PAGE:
With college enrollment expected to rise through 2022 and other studies showing that student-housing investments performed better than other real-estate investments during the financial crisis of 2008, an investment in student housing certainly seems well worth a plunge.
Enrollment in U.S. colleges and universities is expected to reach 19.8 million students by 2025, which would be an increase of 14 percent from the 2014 enrollment of 17.3 million, the National Center for Education Statistics has reported. This should ensure that there will be demand for a housing supply in college towns across the country in the years ahead.
Sure, becoming a landlord to students can come with risks. Those risks might include: Dealing not only with younger adults who have yet to assume the responsibility of paying rent; turnover of tenants perhaps from year to year; and, possible involvement of parents, who now in effect are placing trust in you to make sure that their Johnny or Susie will be OK now that they live away from home.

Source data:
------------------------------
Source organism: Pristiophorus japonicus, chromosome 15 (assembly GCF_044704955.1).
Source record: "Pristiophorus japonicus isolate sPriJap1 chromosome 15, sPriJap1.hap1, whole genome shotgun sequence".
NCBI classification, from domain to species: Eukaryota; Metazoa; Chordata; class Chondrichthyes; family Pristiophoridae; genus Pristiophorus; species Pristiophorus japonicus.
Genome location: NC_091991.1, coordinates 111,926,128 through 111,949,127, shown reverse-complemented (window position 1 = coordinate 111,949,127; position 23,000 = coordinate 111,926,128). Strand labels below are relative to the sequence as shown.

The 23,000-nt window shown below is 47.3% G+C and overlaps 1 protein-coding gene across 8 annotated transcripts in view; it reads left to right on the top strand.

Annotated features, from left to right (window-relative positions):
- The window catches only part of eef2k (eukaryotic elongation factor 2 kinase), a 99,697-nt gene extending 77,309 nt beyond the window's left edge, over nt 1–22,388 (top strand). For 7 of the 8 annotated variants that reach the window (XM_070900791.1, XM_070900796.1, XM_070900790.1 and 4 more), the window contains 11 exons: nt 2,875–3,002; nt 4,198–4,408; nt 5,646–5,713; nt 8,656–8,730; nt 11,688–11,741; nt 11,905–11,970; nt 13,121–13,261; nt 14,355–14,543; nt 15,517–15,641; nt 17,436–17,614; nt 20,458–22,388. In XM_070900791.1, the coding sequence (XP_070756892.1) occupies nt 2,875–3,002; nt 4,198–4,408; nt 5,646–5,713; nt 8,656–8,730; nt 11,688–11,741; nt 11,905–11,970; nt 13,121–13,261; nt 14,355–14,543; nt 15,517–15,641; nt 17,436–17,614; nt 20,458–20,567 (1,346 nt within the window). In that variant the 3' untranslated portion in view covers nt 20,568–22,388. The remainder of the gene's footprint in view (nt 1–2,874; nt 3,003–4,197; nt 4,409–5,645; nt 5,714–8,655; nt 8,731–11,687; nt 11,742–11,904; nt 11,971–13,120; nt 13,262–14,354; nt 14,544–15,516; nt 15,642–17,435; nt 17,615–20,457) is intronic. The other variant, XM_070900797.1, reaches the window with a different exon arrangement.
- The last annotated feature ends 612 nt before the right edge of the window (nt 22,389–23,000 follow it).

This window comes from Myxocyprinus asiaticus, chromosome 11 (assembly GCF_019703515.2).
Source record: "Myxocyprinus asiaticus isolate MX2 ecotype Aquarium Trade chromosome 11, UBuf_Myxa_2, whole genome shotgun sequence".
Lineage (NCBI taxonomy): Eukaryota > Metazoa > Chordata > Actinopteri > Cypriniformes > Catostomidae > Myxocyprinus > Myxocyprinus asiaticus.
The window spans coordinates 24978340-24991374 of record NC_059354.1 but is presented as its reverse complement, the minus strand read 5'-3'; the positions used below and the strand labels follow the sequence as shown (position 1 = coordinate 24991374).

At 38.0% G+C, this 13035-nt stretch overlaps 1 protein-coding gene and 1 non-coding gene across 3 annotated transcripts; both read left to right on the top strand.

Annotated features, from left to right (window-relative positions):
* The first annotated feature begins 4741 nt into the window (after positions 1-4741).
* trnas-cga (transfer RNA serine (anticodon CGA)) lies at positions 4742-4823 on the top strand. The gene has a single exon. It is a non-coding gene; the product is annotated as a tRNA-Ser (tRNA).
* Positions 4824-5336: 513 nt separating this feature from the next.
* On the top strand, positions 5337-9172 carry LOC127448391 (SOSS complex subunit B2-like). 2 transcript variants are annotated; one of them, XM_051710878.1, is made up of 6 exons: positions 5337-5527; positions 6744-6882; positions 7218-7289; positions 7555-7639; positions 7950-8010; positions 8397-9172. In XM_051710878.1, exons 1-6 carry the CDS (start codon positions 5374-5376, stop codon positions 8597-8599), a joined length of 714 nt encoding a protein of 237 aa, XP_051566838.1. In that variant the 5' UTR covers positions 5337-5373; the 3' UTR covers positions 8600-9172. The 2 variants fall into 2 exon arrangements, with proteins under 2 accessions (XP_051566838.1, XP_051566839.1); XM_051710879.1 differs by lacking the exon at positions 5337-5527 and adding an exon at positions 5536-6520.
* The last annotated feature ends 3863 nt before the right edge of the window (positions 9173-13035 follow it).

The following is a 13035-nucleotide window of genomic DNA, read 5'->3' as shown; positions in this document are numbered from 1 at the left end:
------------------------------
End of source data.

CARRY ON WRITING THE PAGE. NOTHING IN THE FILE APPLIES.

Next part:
But Hartman and his Platinum Property investment network say that if potential investors in student housing follow these three steps as part of their research, they should find their real-estate venture to be worthy of an excellent grade:
- Location, Location, Location … of course. Yes, class, this longtime maxim in real-estate investing certainly applies to student housing, “and in the student market this means choosing properties located in walking distance of a campus,” Hartman said. Consider whether grocery stores, laundromats and other essential services that students might need are nearby, too.
- Be familiar with university rules. Colleges and universities often offer housing bureaus to help their students find off-campus housing. These services can be a key resource in helping student-housing landlords find tenants, and it’s also important to learn what expectations the bureau might have when matching students with properties.
- Seek out an investment tutor. Most college towns also play host to a variety of real-estate firms, most of which staff an expert in student housing or solely specialize in the field. Says Hartman: “Look for a mortgage broker or real estate agent experienced in the student-housing rental, including any special license or occupancy limitations that apply, or other requirements to convert a single-family home into student housing.”